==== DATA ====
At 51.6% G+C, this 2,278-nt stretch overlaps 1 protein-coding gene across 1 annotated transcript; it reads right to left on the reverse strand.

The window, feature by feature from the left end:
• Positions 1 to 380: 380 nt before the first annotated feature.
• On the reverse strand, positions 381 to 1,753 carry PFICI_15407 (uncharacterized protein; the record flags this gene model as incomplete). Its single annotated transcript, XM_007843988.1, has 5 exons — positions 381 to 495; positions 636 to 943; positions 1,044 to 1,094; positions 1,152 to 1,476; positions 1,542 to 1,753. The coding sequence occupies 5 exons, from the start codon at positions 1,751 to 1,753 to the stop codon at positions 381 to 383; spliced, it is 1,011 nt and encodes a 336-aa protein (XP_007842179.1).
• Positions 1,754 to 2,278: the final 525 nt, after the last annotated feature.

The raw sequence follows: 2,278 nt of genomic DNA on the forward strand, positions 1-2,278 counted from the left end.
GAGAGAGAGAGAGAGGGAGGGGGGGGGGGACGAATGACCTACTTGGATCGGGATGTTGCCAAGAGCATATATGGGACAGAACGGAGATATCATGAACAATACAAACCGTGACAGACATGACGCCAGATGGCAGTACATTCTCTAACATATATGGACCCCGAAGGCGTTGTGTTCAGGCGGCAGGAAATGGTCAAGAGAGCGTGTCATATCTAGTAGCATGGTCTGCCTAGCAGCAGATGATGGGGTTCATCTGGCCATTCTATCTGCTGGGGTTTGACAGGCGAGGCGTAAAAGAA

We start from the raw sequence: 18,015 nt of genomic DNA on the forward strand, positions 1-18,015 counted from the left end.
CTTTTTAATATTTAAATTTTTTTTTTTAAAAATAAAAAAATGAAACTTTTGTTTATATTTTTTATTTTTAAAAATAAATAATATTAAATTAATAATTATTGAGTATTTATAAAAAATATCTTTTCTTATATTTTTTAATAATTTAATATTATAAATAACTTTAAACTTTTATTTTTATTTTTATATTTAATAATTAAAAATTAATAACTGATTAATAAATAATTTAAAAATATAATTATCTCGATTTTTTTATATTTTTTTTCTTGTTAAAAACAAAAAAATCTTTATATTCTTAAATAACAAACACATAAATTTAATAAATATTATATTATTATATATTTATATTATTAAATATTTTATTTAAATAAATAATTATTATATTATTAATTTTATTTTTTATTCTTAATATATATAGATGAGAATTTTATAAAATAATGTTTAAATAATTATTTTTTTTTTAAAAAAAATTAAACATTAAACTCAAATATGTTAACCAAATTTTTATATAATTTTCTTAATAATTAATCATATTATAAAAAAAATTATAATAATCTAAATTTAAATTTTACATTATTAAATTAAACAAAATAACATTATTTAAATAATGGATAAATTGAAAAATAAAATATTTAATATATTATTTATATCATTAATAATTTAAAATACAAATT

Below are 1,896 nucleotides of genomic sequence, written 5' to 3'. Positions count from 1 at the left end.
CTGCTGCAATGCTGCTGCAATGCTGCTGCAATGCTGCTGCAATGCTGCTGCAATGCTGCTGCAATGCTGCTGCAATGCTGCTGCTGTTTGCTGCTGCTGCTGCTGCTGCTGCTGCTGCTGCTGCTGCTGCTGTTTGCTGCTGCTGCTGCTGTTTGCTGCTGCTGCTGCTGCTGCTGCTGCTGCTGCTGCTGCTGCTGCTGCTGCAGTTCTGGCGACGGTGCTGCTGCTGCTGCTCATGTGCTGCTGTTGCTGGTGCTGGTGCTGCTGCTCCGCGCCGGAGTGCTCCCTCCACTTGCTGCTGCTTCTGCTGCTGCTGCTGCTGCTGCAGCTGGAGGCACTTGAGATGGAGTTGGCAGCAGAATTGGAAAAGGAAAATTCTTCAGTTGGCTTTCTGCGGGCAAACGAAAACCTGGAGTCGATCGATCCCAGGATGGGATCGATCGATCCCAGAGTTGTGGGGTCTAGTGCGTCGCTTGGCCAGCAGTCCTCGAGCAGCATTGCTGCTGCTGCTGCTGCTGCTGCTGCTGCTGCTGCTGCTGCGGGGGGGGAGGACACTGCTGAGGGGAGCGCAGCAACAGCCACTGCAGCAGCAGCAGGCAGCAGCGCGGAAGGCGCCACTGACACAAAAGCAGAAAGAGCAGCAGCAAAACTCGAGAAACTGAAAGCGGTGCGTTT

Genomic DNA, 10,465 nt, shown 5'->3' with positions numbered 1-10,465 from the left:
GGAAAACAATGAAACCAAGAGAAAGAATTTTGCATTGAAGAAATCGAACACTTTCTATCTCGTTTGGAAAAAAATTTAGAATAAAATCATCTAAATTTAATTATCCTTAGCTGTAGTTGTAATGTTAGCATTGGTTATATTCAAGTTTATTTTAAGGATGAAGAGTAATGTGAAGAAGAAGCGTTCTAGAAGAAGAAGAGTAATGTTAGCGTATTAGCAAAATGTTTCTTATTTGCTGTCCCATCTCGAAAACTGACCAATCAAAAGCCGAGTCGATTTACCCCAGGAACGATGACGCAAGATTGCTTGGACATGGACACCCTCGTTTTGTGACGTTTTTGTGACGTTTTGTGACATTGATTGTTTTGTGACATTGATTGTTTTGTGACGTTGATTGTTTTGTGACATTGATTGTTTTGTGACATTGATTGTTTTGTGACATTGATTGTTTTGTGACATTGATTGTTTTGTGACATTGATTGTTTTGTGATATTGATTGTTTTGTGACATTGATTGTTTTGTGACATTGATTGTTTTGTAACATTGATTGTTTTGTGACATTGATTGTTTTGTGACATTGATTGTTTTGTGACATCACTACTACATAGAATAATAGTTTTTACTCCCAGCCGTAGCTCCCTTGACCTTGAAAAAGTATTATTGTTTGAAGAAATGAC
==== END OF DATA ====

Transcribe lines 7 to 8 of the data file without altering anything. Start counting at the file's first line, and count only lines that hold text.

GAGAGAGAGAGAGAGGGAGGGGGGGGGGGACGAATGACCTACTTGGATCGGGATGTTGCCAAGAGCATATATGGGACAGAACGGAGATATCATGAACAATACAAACCGTGACAGACATGACGCCAGATGGCAGTACATTCTCTAACATATATGGACCCCGAAGGCGTTGTGTTCAGGCGGCAGGAAATGGTCAAGAGAGCGTGTCATATCTAGTAGCATGGTCTGCCTAGCAGCAGATGATGGGGTTCATCTGGCCATTCTATCTGCTGGGGTTTGACAGGCGAGGCGTAAAAGAA

We start from the raw sequence: 18,015 nt of genomic DNA on the forward strand, positions 1-18,015 counted from the left end.